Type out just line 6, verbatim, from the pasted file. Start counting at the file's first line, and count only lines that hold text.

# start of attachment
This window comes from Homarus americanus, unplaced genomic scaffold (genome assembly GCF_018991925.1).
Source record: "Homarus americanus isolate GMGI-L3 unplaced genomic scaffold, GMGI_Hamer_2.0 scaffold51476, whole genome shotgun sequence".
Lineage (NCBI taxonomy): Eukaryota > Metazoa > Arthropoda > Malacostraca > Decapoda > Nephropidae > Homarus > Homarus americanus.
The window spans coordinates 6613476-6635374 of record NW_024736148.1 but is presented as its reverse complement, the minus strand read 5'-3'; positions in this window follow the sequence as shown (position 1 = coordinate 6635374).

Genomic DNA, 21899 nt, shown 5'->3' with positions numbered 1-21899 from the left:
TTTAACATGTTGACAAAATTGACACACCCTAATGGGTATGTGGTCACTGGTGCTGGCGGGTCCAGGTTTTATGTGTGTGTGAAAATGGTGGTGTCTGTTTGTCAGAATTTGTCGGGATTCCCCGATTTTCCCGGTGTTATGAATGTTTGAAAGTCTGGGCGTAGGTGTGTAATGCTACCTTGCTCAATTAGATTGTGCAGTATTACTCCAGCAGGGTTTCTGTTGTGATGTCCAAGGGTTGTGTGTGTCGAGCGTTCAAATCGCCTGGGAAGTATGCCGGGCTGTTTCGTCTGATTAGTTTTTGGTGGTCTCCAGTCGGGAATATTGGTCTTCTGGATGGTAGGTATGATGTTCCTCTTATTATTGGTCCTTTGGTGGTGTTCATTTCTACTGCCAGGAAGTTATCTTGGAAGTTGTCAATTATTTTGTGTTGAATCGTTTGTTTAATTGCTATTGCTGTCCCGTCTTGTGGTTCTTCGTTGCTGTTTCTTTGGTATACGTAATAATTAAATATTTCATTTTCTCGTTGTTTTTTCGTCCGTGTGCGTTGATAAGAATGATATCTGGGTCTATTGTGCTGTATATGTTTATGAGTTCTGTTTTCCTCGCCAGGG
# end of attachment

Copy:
TTTAACATGTTGACAAAATTGACACACCCTAATGGGTATGTGGTCACTGGTGCTGGCGGGTCCAGGTTTTATGTGTGTGTGAAAATGGTGGTGTCTGTTTGTCAGAATTTGTCGGGATTCCCCGATTTTCCCGGTGTTATGAATGTTTGAAAGTCTGGGCGTAGGTGTGTAATGCTACCTTGCTCAATTAGATTGTGCAGTATTACTCCAGCAGGGTTTCTGTTGTGATGTCCAAGGGTTGTGTGTGTCGAGCGTTCAAATCGCCTGGGAAGTATGCCGGGCTGTTTCGTCTGATTAGTTTTTGGTGGTCTCCAGTCGGGAATATTGGTCTTCTGGATGGTAGGTATGATGTTCCTCTTATTATTGGTCCTTTGGTGGTGTTCATTTCTACTGCCAGGAAGTTATCTTGGAAGTTGTCAATTATTTTGTGTTGAATCGTTTGTTTAATTGCTATTGCTGTCCCGTCTTGTGGTTCTTCGTTGCTGTTTCTTTGGTATACGTAATAATTAAATATTTCATTTTCTCGTTGTTTTTTCGTCCGTGTGCGTTGATAAGAATGATATCTGGGTCTATTGTGCTGTATATGTTTATGAGTTCTGTTTTCCTCGCCAGGG